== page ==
Disrupting your Asynchronous Loggers

March 5 2015

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A little while ago we decided that it was time to include the option of asynchronous loggers in Mule ESB.

The asynchronous implementation is faster than the synchronous one because the process waits for IO on a different thread, instead of on the main execution thread, allowing it to continue its execution.

After some research, we decided to use LogBack or Log4j2, both are successors of the Log4j framework.

To choose between the two, we ran performance tests in our performance lab comparing Log4j, Logj2, LogBack and no-. The following Mule app was created and used in all the tests.

At each flow execution, the HTTP request gets an iterator from a java component which N times the same payload generated at the variable component. Inside the for each block, the variable is then copied into the payload and written to the file by the Logger.

The flow is created this way to enable multiple threads to log concurrently. This behavior is needed in order to stress the disk IO properly without being bottlenecked by the HTTP component or something else.

This app was tested on mule 3.5.1 for the 1 case, two vamped 3.6.0 snapshots with LogBack and Log4j2 underlaying implementations built by Mariano Gonzalez (who was the engineer came up with idea) as a POC.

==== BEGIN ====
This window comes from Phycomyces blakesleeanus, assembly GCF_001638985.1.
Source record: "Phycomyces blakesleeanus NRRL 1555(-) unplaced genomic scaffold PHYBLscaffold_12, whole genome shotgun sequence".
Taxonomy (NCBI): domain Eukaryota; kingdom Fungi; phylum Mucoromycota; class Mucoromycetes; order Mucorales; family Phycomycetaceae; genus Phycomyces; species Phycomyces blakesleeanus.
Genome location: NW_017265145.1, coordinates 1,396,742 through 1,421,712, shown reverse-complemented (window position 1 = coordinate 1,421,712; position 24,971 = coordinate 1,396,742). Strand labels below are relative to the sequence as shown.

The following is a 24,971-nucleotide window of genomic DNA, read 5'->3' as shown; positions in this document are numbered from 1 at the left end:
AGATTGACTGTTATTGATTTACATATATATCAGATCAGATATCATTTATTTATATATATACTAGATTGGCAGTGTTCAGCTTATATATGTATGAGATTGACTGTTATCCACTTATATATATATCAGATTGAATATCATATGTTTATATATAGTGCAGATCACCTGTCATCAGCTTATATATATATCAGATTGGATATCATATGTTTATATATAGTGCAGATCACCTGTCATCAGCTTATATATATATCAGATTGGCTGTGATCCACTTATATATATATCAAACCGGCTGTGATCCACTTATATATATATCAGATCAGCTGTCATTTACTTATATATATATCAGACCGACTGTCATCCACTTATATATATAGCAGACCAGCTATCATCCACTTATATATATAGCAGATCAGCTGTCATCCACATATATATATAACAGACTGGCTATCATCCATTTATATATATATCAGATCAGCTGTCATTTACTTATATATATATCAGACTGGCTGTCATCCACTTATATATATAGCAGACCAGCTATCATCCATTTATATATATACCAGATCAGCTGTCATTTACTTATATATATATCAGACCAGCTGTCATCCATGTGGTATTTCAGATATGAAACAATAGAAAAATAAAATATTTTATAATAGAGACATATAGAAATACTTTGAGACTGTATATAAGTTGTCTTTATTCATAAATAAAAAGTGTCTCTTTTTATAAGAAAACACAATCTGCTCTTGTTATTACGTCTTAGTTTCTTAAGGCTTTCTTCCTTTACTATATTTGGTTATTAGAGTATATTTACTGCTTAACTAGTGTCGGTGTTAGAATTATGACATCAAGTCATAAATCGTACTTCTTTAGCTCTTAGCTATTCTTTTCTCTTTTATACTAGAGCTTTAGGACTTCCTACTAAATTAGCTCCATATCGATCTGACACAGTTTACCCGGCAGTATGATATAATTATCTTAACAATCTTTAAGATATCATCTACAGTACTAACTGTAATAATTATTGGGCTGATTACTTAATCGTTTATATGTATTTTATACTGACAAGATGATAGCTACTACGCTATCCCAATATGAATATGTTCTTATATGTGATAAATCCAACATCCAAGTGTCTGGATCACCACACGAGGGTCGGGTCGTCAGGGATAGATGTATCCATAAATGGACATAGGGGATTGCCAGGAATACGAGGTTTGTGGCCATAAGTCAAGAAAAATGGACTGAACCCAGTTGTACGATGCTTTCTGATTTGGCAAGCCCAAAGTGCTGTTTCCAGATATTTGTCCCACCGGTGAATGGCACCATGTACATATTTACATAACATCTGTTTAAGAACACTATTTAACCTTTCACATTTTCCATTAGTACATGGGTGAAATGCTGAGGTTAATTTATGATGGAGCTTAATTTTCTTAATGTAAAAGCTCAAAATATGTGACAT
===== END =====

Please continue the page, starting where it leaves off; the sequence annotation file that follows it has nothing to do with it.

Let’s check out the results:

We can see how the throughput of the application behaves. As the Concurrency increases, the throughput saturates and stabilize as it becomes latency bound by either the application execution, or disk IO latency. Below we have identified the three cases:

  1. Log4j2 and NoLogging: Application bound. This is obvious when there is no logging. When Log4j2 is used, it logs asynchronously and therefore, its throughput is almost as good as the application without logging.
  2. Log4j1: Disk IO bound. At low concurrency, the disk IO is fast enough to serve the requests but as the concurrency increases, disk IO becomes the bottleneck and the process throughput is limited by the latency of the disk IO.
  3. LogBack: Similar to Log4j1, the velocity degrades steeply, but the reason isn’t exactly the same as Log4j. From application profiling, we found that the usage of the inner queues to schedule the asynchronous logs causes a lot of Garbage Collecting, if you want to know more about why this happens, you can look into their mailing list.

The clear winner of this bakeoff tests is Log4j2 which uses the LMAX Disruptor to handle concurrency. Thanks to its circular buffer, it provides better scalability, latency, concurrency overhead and throughput than the other options.

This is a simple sketch of how the LMAX Disruptor woks:

LMAX disruptor
At the heart of the mechanism sits a pre-allocated bounded data structure in the form of a ring-buffer. Data is added to the ring buffer through one or more producers and processed by one or more consumers.

Technical source: http://disruptor.googlecode.com/files/Disruptor-1.0.pdf

This upgrade is available on Mule 3.6 to know more about how to configure and migrate from older versions you can read our documentation and Mariano’s blog post on Asynchronous Logging in Mule 3.6.

Hope this was helpful! If you have any questions or advice, please feel free to comment below!


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2 Responses to “Disrupting your Asynchronous Loggers”

  1. Have you tried the logstash logback disruptor ?

    • Hi Kevin, im not sure I understand your question. We tried logback and also disruptor as it is inside log4j2, from what I googled logtash seems a framework for elastic-search (of logs i suppose), is there a logstash logback plugin? is that what you meant?